I have a question concerning the way in which Ecumenical Councils (and likewise, the Quinisext Council) are adhered to. Are the canons of these to be followed to the letter? Are they forever binding (can they be undone by another council)?
I understand that bishops can operate using the principle of economia towards individuals, but can they apply it to their jurisdiction as a whole (for example, a bishop decides that everyone should have the right to kneel on Sunday Liturgy)?
The reason I ask this is because there are a number of canons which I have seen neither followed nor heeded. Am I to think that this is negligence and disobedience to the canons or rather economy in practice. Perhaps there is another explanation (which I dearly hope because I have yet to visit a church that adhered to every canon
). Thanks in advance.
I would definitely go with economia on this one. The ones that are never applied are typically not applied because, for one reason or another, they are impractical now. To force submission to a canon that is impractical or unnecessary or unrealistic would be almost Pharisaical, if you ask me. The authority to decide rests in the bishop.
Dear Pres. Mari--First, your John is a handsome baby boy indeed! Second, having just visited the www.atlgoc.org
, I see that (a) Father C. is now The pastor and (b) John takes after both of you, something that puts him at risk for becoming a film actor.
Regarding OP's question, it may be useful to add the following. The Orthodox Church generally does not "follow canons to the letter" because:
1. The Orthodox Church has generally looked on the canons as "rules," unlike the Roman Church which looks on them more as "laws."
2. The Orthodox Church has also generally distinguished the dogmatic statements of the Councils from their decisions (canons) that usually have been attempts to correct an irregularity that existed at that time.
3. The Orthodox Church considers that bishops have the charism to discern (a) the reasons why a canon was decreed; (b) whether present circumstances are similar to those that caused the formulation of the canon; and (c) whether the literal application of a canon is for the good of his flock.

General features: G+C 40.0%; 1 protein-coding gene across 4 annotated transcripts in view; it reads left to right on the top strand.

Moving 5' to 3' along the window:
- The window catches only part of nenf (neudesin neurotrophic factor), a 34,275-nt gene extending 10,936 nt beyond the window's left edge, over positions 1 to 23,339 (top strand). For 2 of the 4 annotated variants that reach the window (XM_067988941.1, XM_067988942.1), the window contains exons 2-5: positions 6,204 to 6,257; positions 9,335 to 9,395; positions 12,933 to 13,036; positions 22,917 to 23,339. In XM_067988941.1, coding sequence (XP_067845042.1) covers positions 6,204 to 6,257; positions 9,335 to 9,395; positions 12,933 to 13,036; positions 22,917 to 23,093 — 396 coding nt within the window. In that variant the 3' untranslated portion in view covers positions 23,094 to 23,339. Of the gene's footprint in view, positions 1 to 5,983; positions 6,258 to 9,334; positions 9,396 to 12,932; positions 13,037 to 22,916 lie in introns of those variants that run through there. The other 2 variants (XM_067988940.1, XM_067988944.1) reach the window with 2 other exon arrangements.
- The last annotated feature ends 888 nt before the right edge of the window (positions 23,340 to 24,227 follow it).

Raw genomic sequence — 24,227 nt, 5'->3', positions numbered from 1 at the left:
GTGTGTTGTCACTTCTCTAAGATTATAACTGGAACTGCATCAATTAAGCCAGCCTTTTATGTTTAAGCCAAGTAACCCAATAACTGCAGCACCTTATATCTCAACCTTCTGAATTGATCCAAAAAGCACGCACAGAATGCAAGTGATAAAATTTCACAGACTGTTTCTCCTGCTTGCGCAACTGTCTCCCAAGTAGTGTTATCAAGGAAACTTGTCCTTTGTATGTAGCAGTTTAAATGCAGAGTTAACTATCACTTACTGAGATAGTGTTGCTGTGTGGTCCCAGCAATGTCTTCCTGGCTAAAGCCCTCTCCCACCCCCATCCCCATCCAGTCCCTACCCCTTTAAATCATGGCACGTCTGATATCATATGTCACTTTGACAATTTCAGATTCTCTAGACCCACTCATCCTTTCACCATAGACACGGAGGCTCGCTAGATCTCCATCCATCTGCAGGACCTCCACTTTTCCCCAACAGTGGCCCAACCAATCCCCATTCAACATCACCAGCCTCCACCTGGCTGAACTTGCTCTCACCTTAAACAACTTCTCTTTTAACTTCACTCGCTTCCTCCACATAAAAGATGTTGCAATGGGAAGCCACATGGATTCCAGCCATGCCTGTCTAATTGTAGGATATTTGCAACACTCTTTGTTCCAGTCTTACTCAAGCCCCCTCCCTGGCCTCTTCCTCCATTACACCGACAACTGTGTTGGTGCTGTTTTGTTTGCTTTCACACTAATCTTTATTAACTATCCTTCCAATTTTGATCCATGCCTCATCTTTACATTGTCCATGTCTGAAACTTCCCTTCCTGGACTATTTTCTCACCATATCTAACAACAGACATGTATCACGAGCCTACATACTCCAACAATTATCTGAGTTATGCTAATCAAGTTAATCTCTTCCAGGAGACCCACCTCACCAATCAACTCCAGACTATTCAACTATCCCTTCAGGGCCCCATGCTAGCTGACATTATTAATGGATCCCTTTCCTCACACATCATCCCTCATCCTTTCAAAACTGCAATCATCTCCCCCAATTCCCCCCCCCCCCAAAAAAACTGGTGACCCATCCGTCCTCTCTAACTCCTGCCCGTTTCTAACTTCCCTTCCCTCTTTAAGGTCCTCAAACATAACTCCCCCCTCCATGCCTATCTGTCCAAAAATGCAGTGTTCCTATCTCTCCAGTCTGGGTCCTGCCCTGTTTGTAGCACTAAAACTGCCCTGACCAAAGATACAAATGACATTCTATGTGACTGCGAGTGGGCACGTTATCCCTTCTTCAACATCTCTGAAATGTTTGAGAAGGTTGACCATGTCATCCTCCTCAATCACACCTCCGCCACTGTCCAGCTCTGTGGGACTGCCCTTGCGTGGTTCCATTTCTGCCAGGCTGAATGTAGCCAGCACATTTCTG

So, the Orthodox approach to the canons is similar to our approach to God, that is, based on love and oriented toward the future--aiming at theosis. The spirit of the canons are as important as the letter, but the most important thing for a bishop or a priest is the soul of his flock. Take the canon against "the bending of the knee" on Sundays. In my Church, all of our parishioners remain standing during the Anaphora, except for one man, who does a prostration at the Epiklesis, and a couple of folks who remain seated. The one who prostrates feels spiritually compelled, while the ones who sit cannot help themselves (physical problems). Does the rest of the congregation care? I think most are so deep in worship that they scarcely notice the exceptions, while the few who notice know that it is not their place to judge. Under these circumstances, why should it be an issue for our priest or anybody else for that matter? In other Churches, the entire congregation kneels at the Epiklesis and the Lord's Prayer. Technically they are violating this canon, but one must keep in mind that doing otherwise would be a huge issue for most of these congregants. More than likely, this is a multi-generational practice and standing throughout the Anaphora and the Epiklesis could be for them improper and frankly impious. The important point of the canon is that it was decreed to honor the Lord and to stress His victory over death. In the examples that I gave above both the standers and the kneelers are in compliance with the spirit of this canon, aren't they?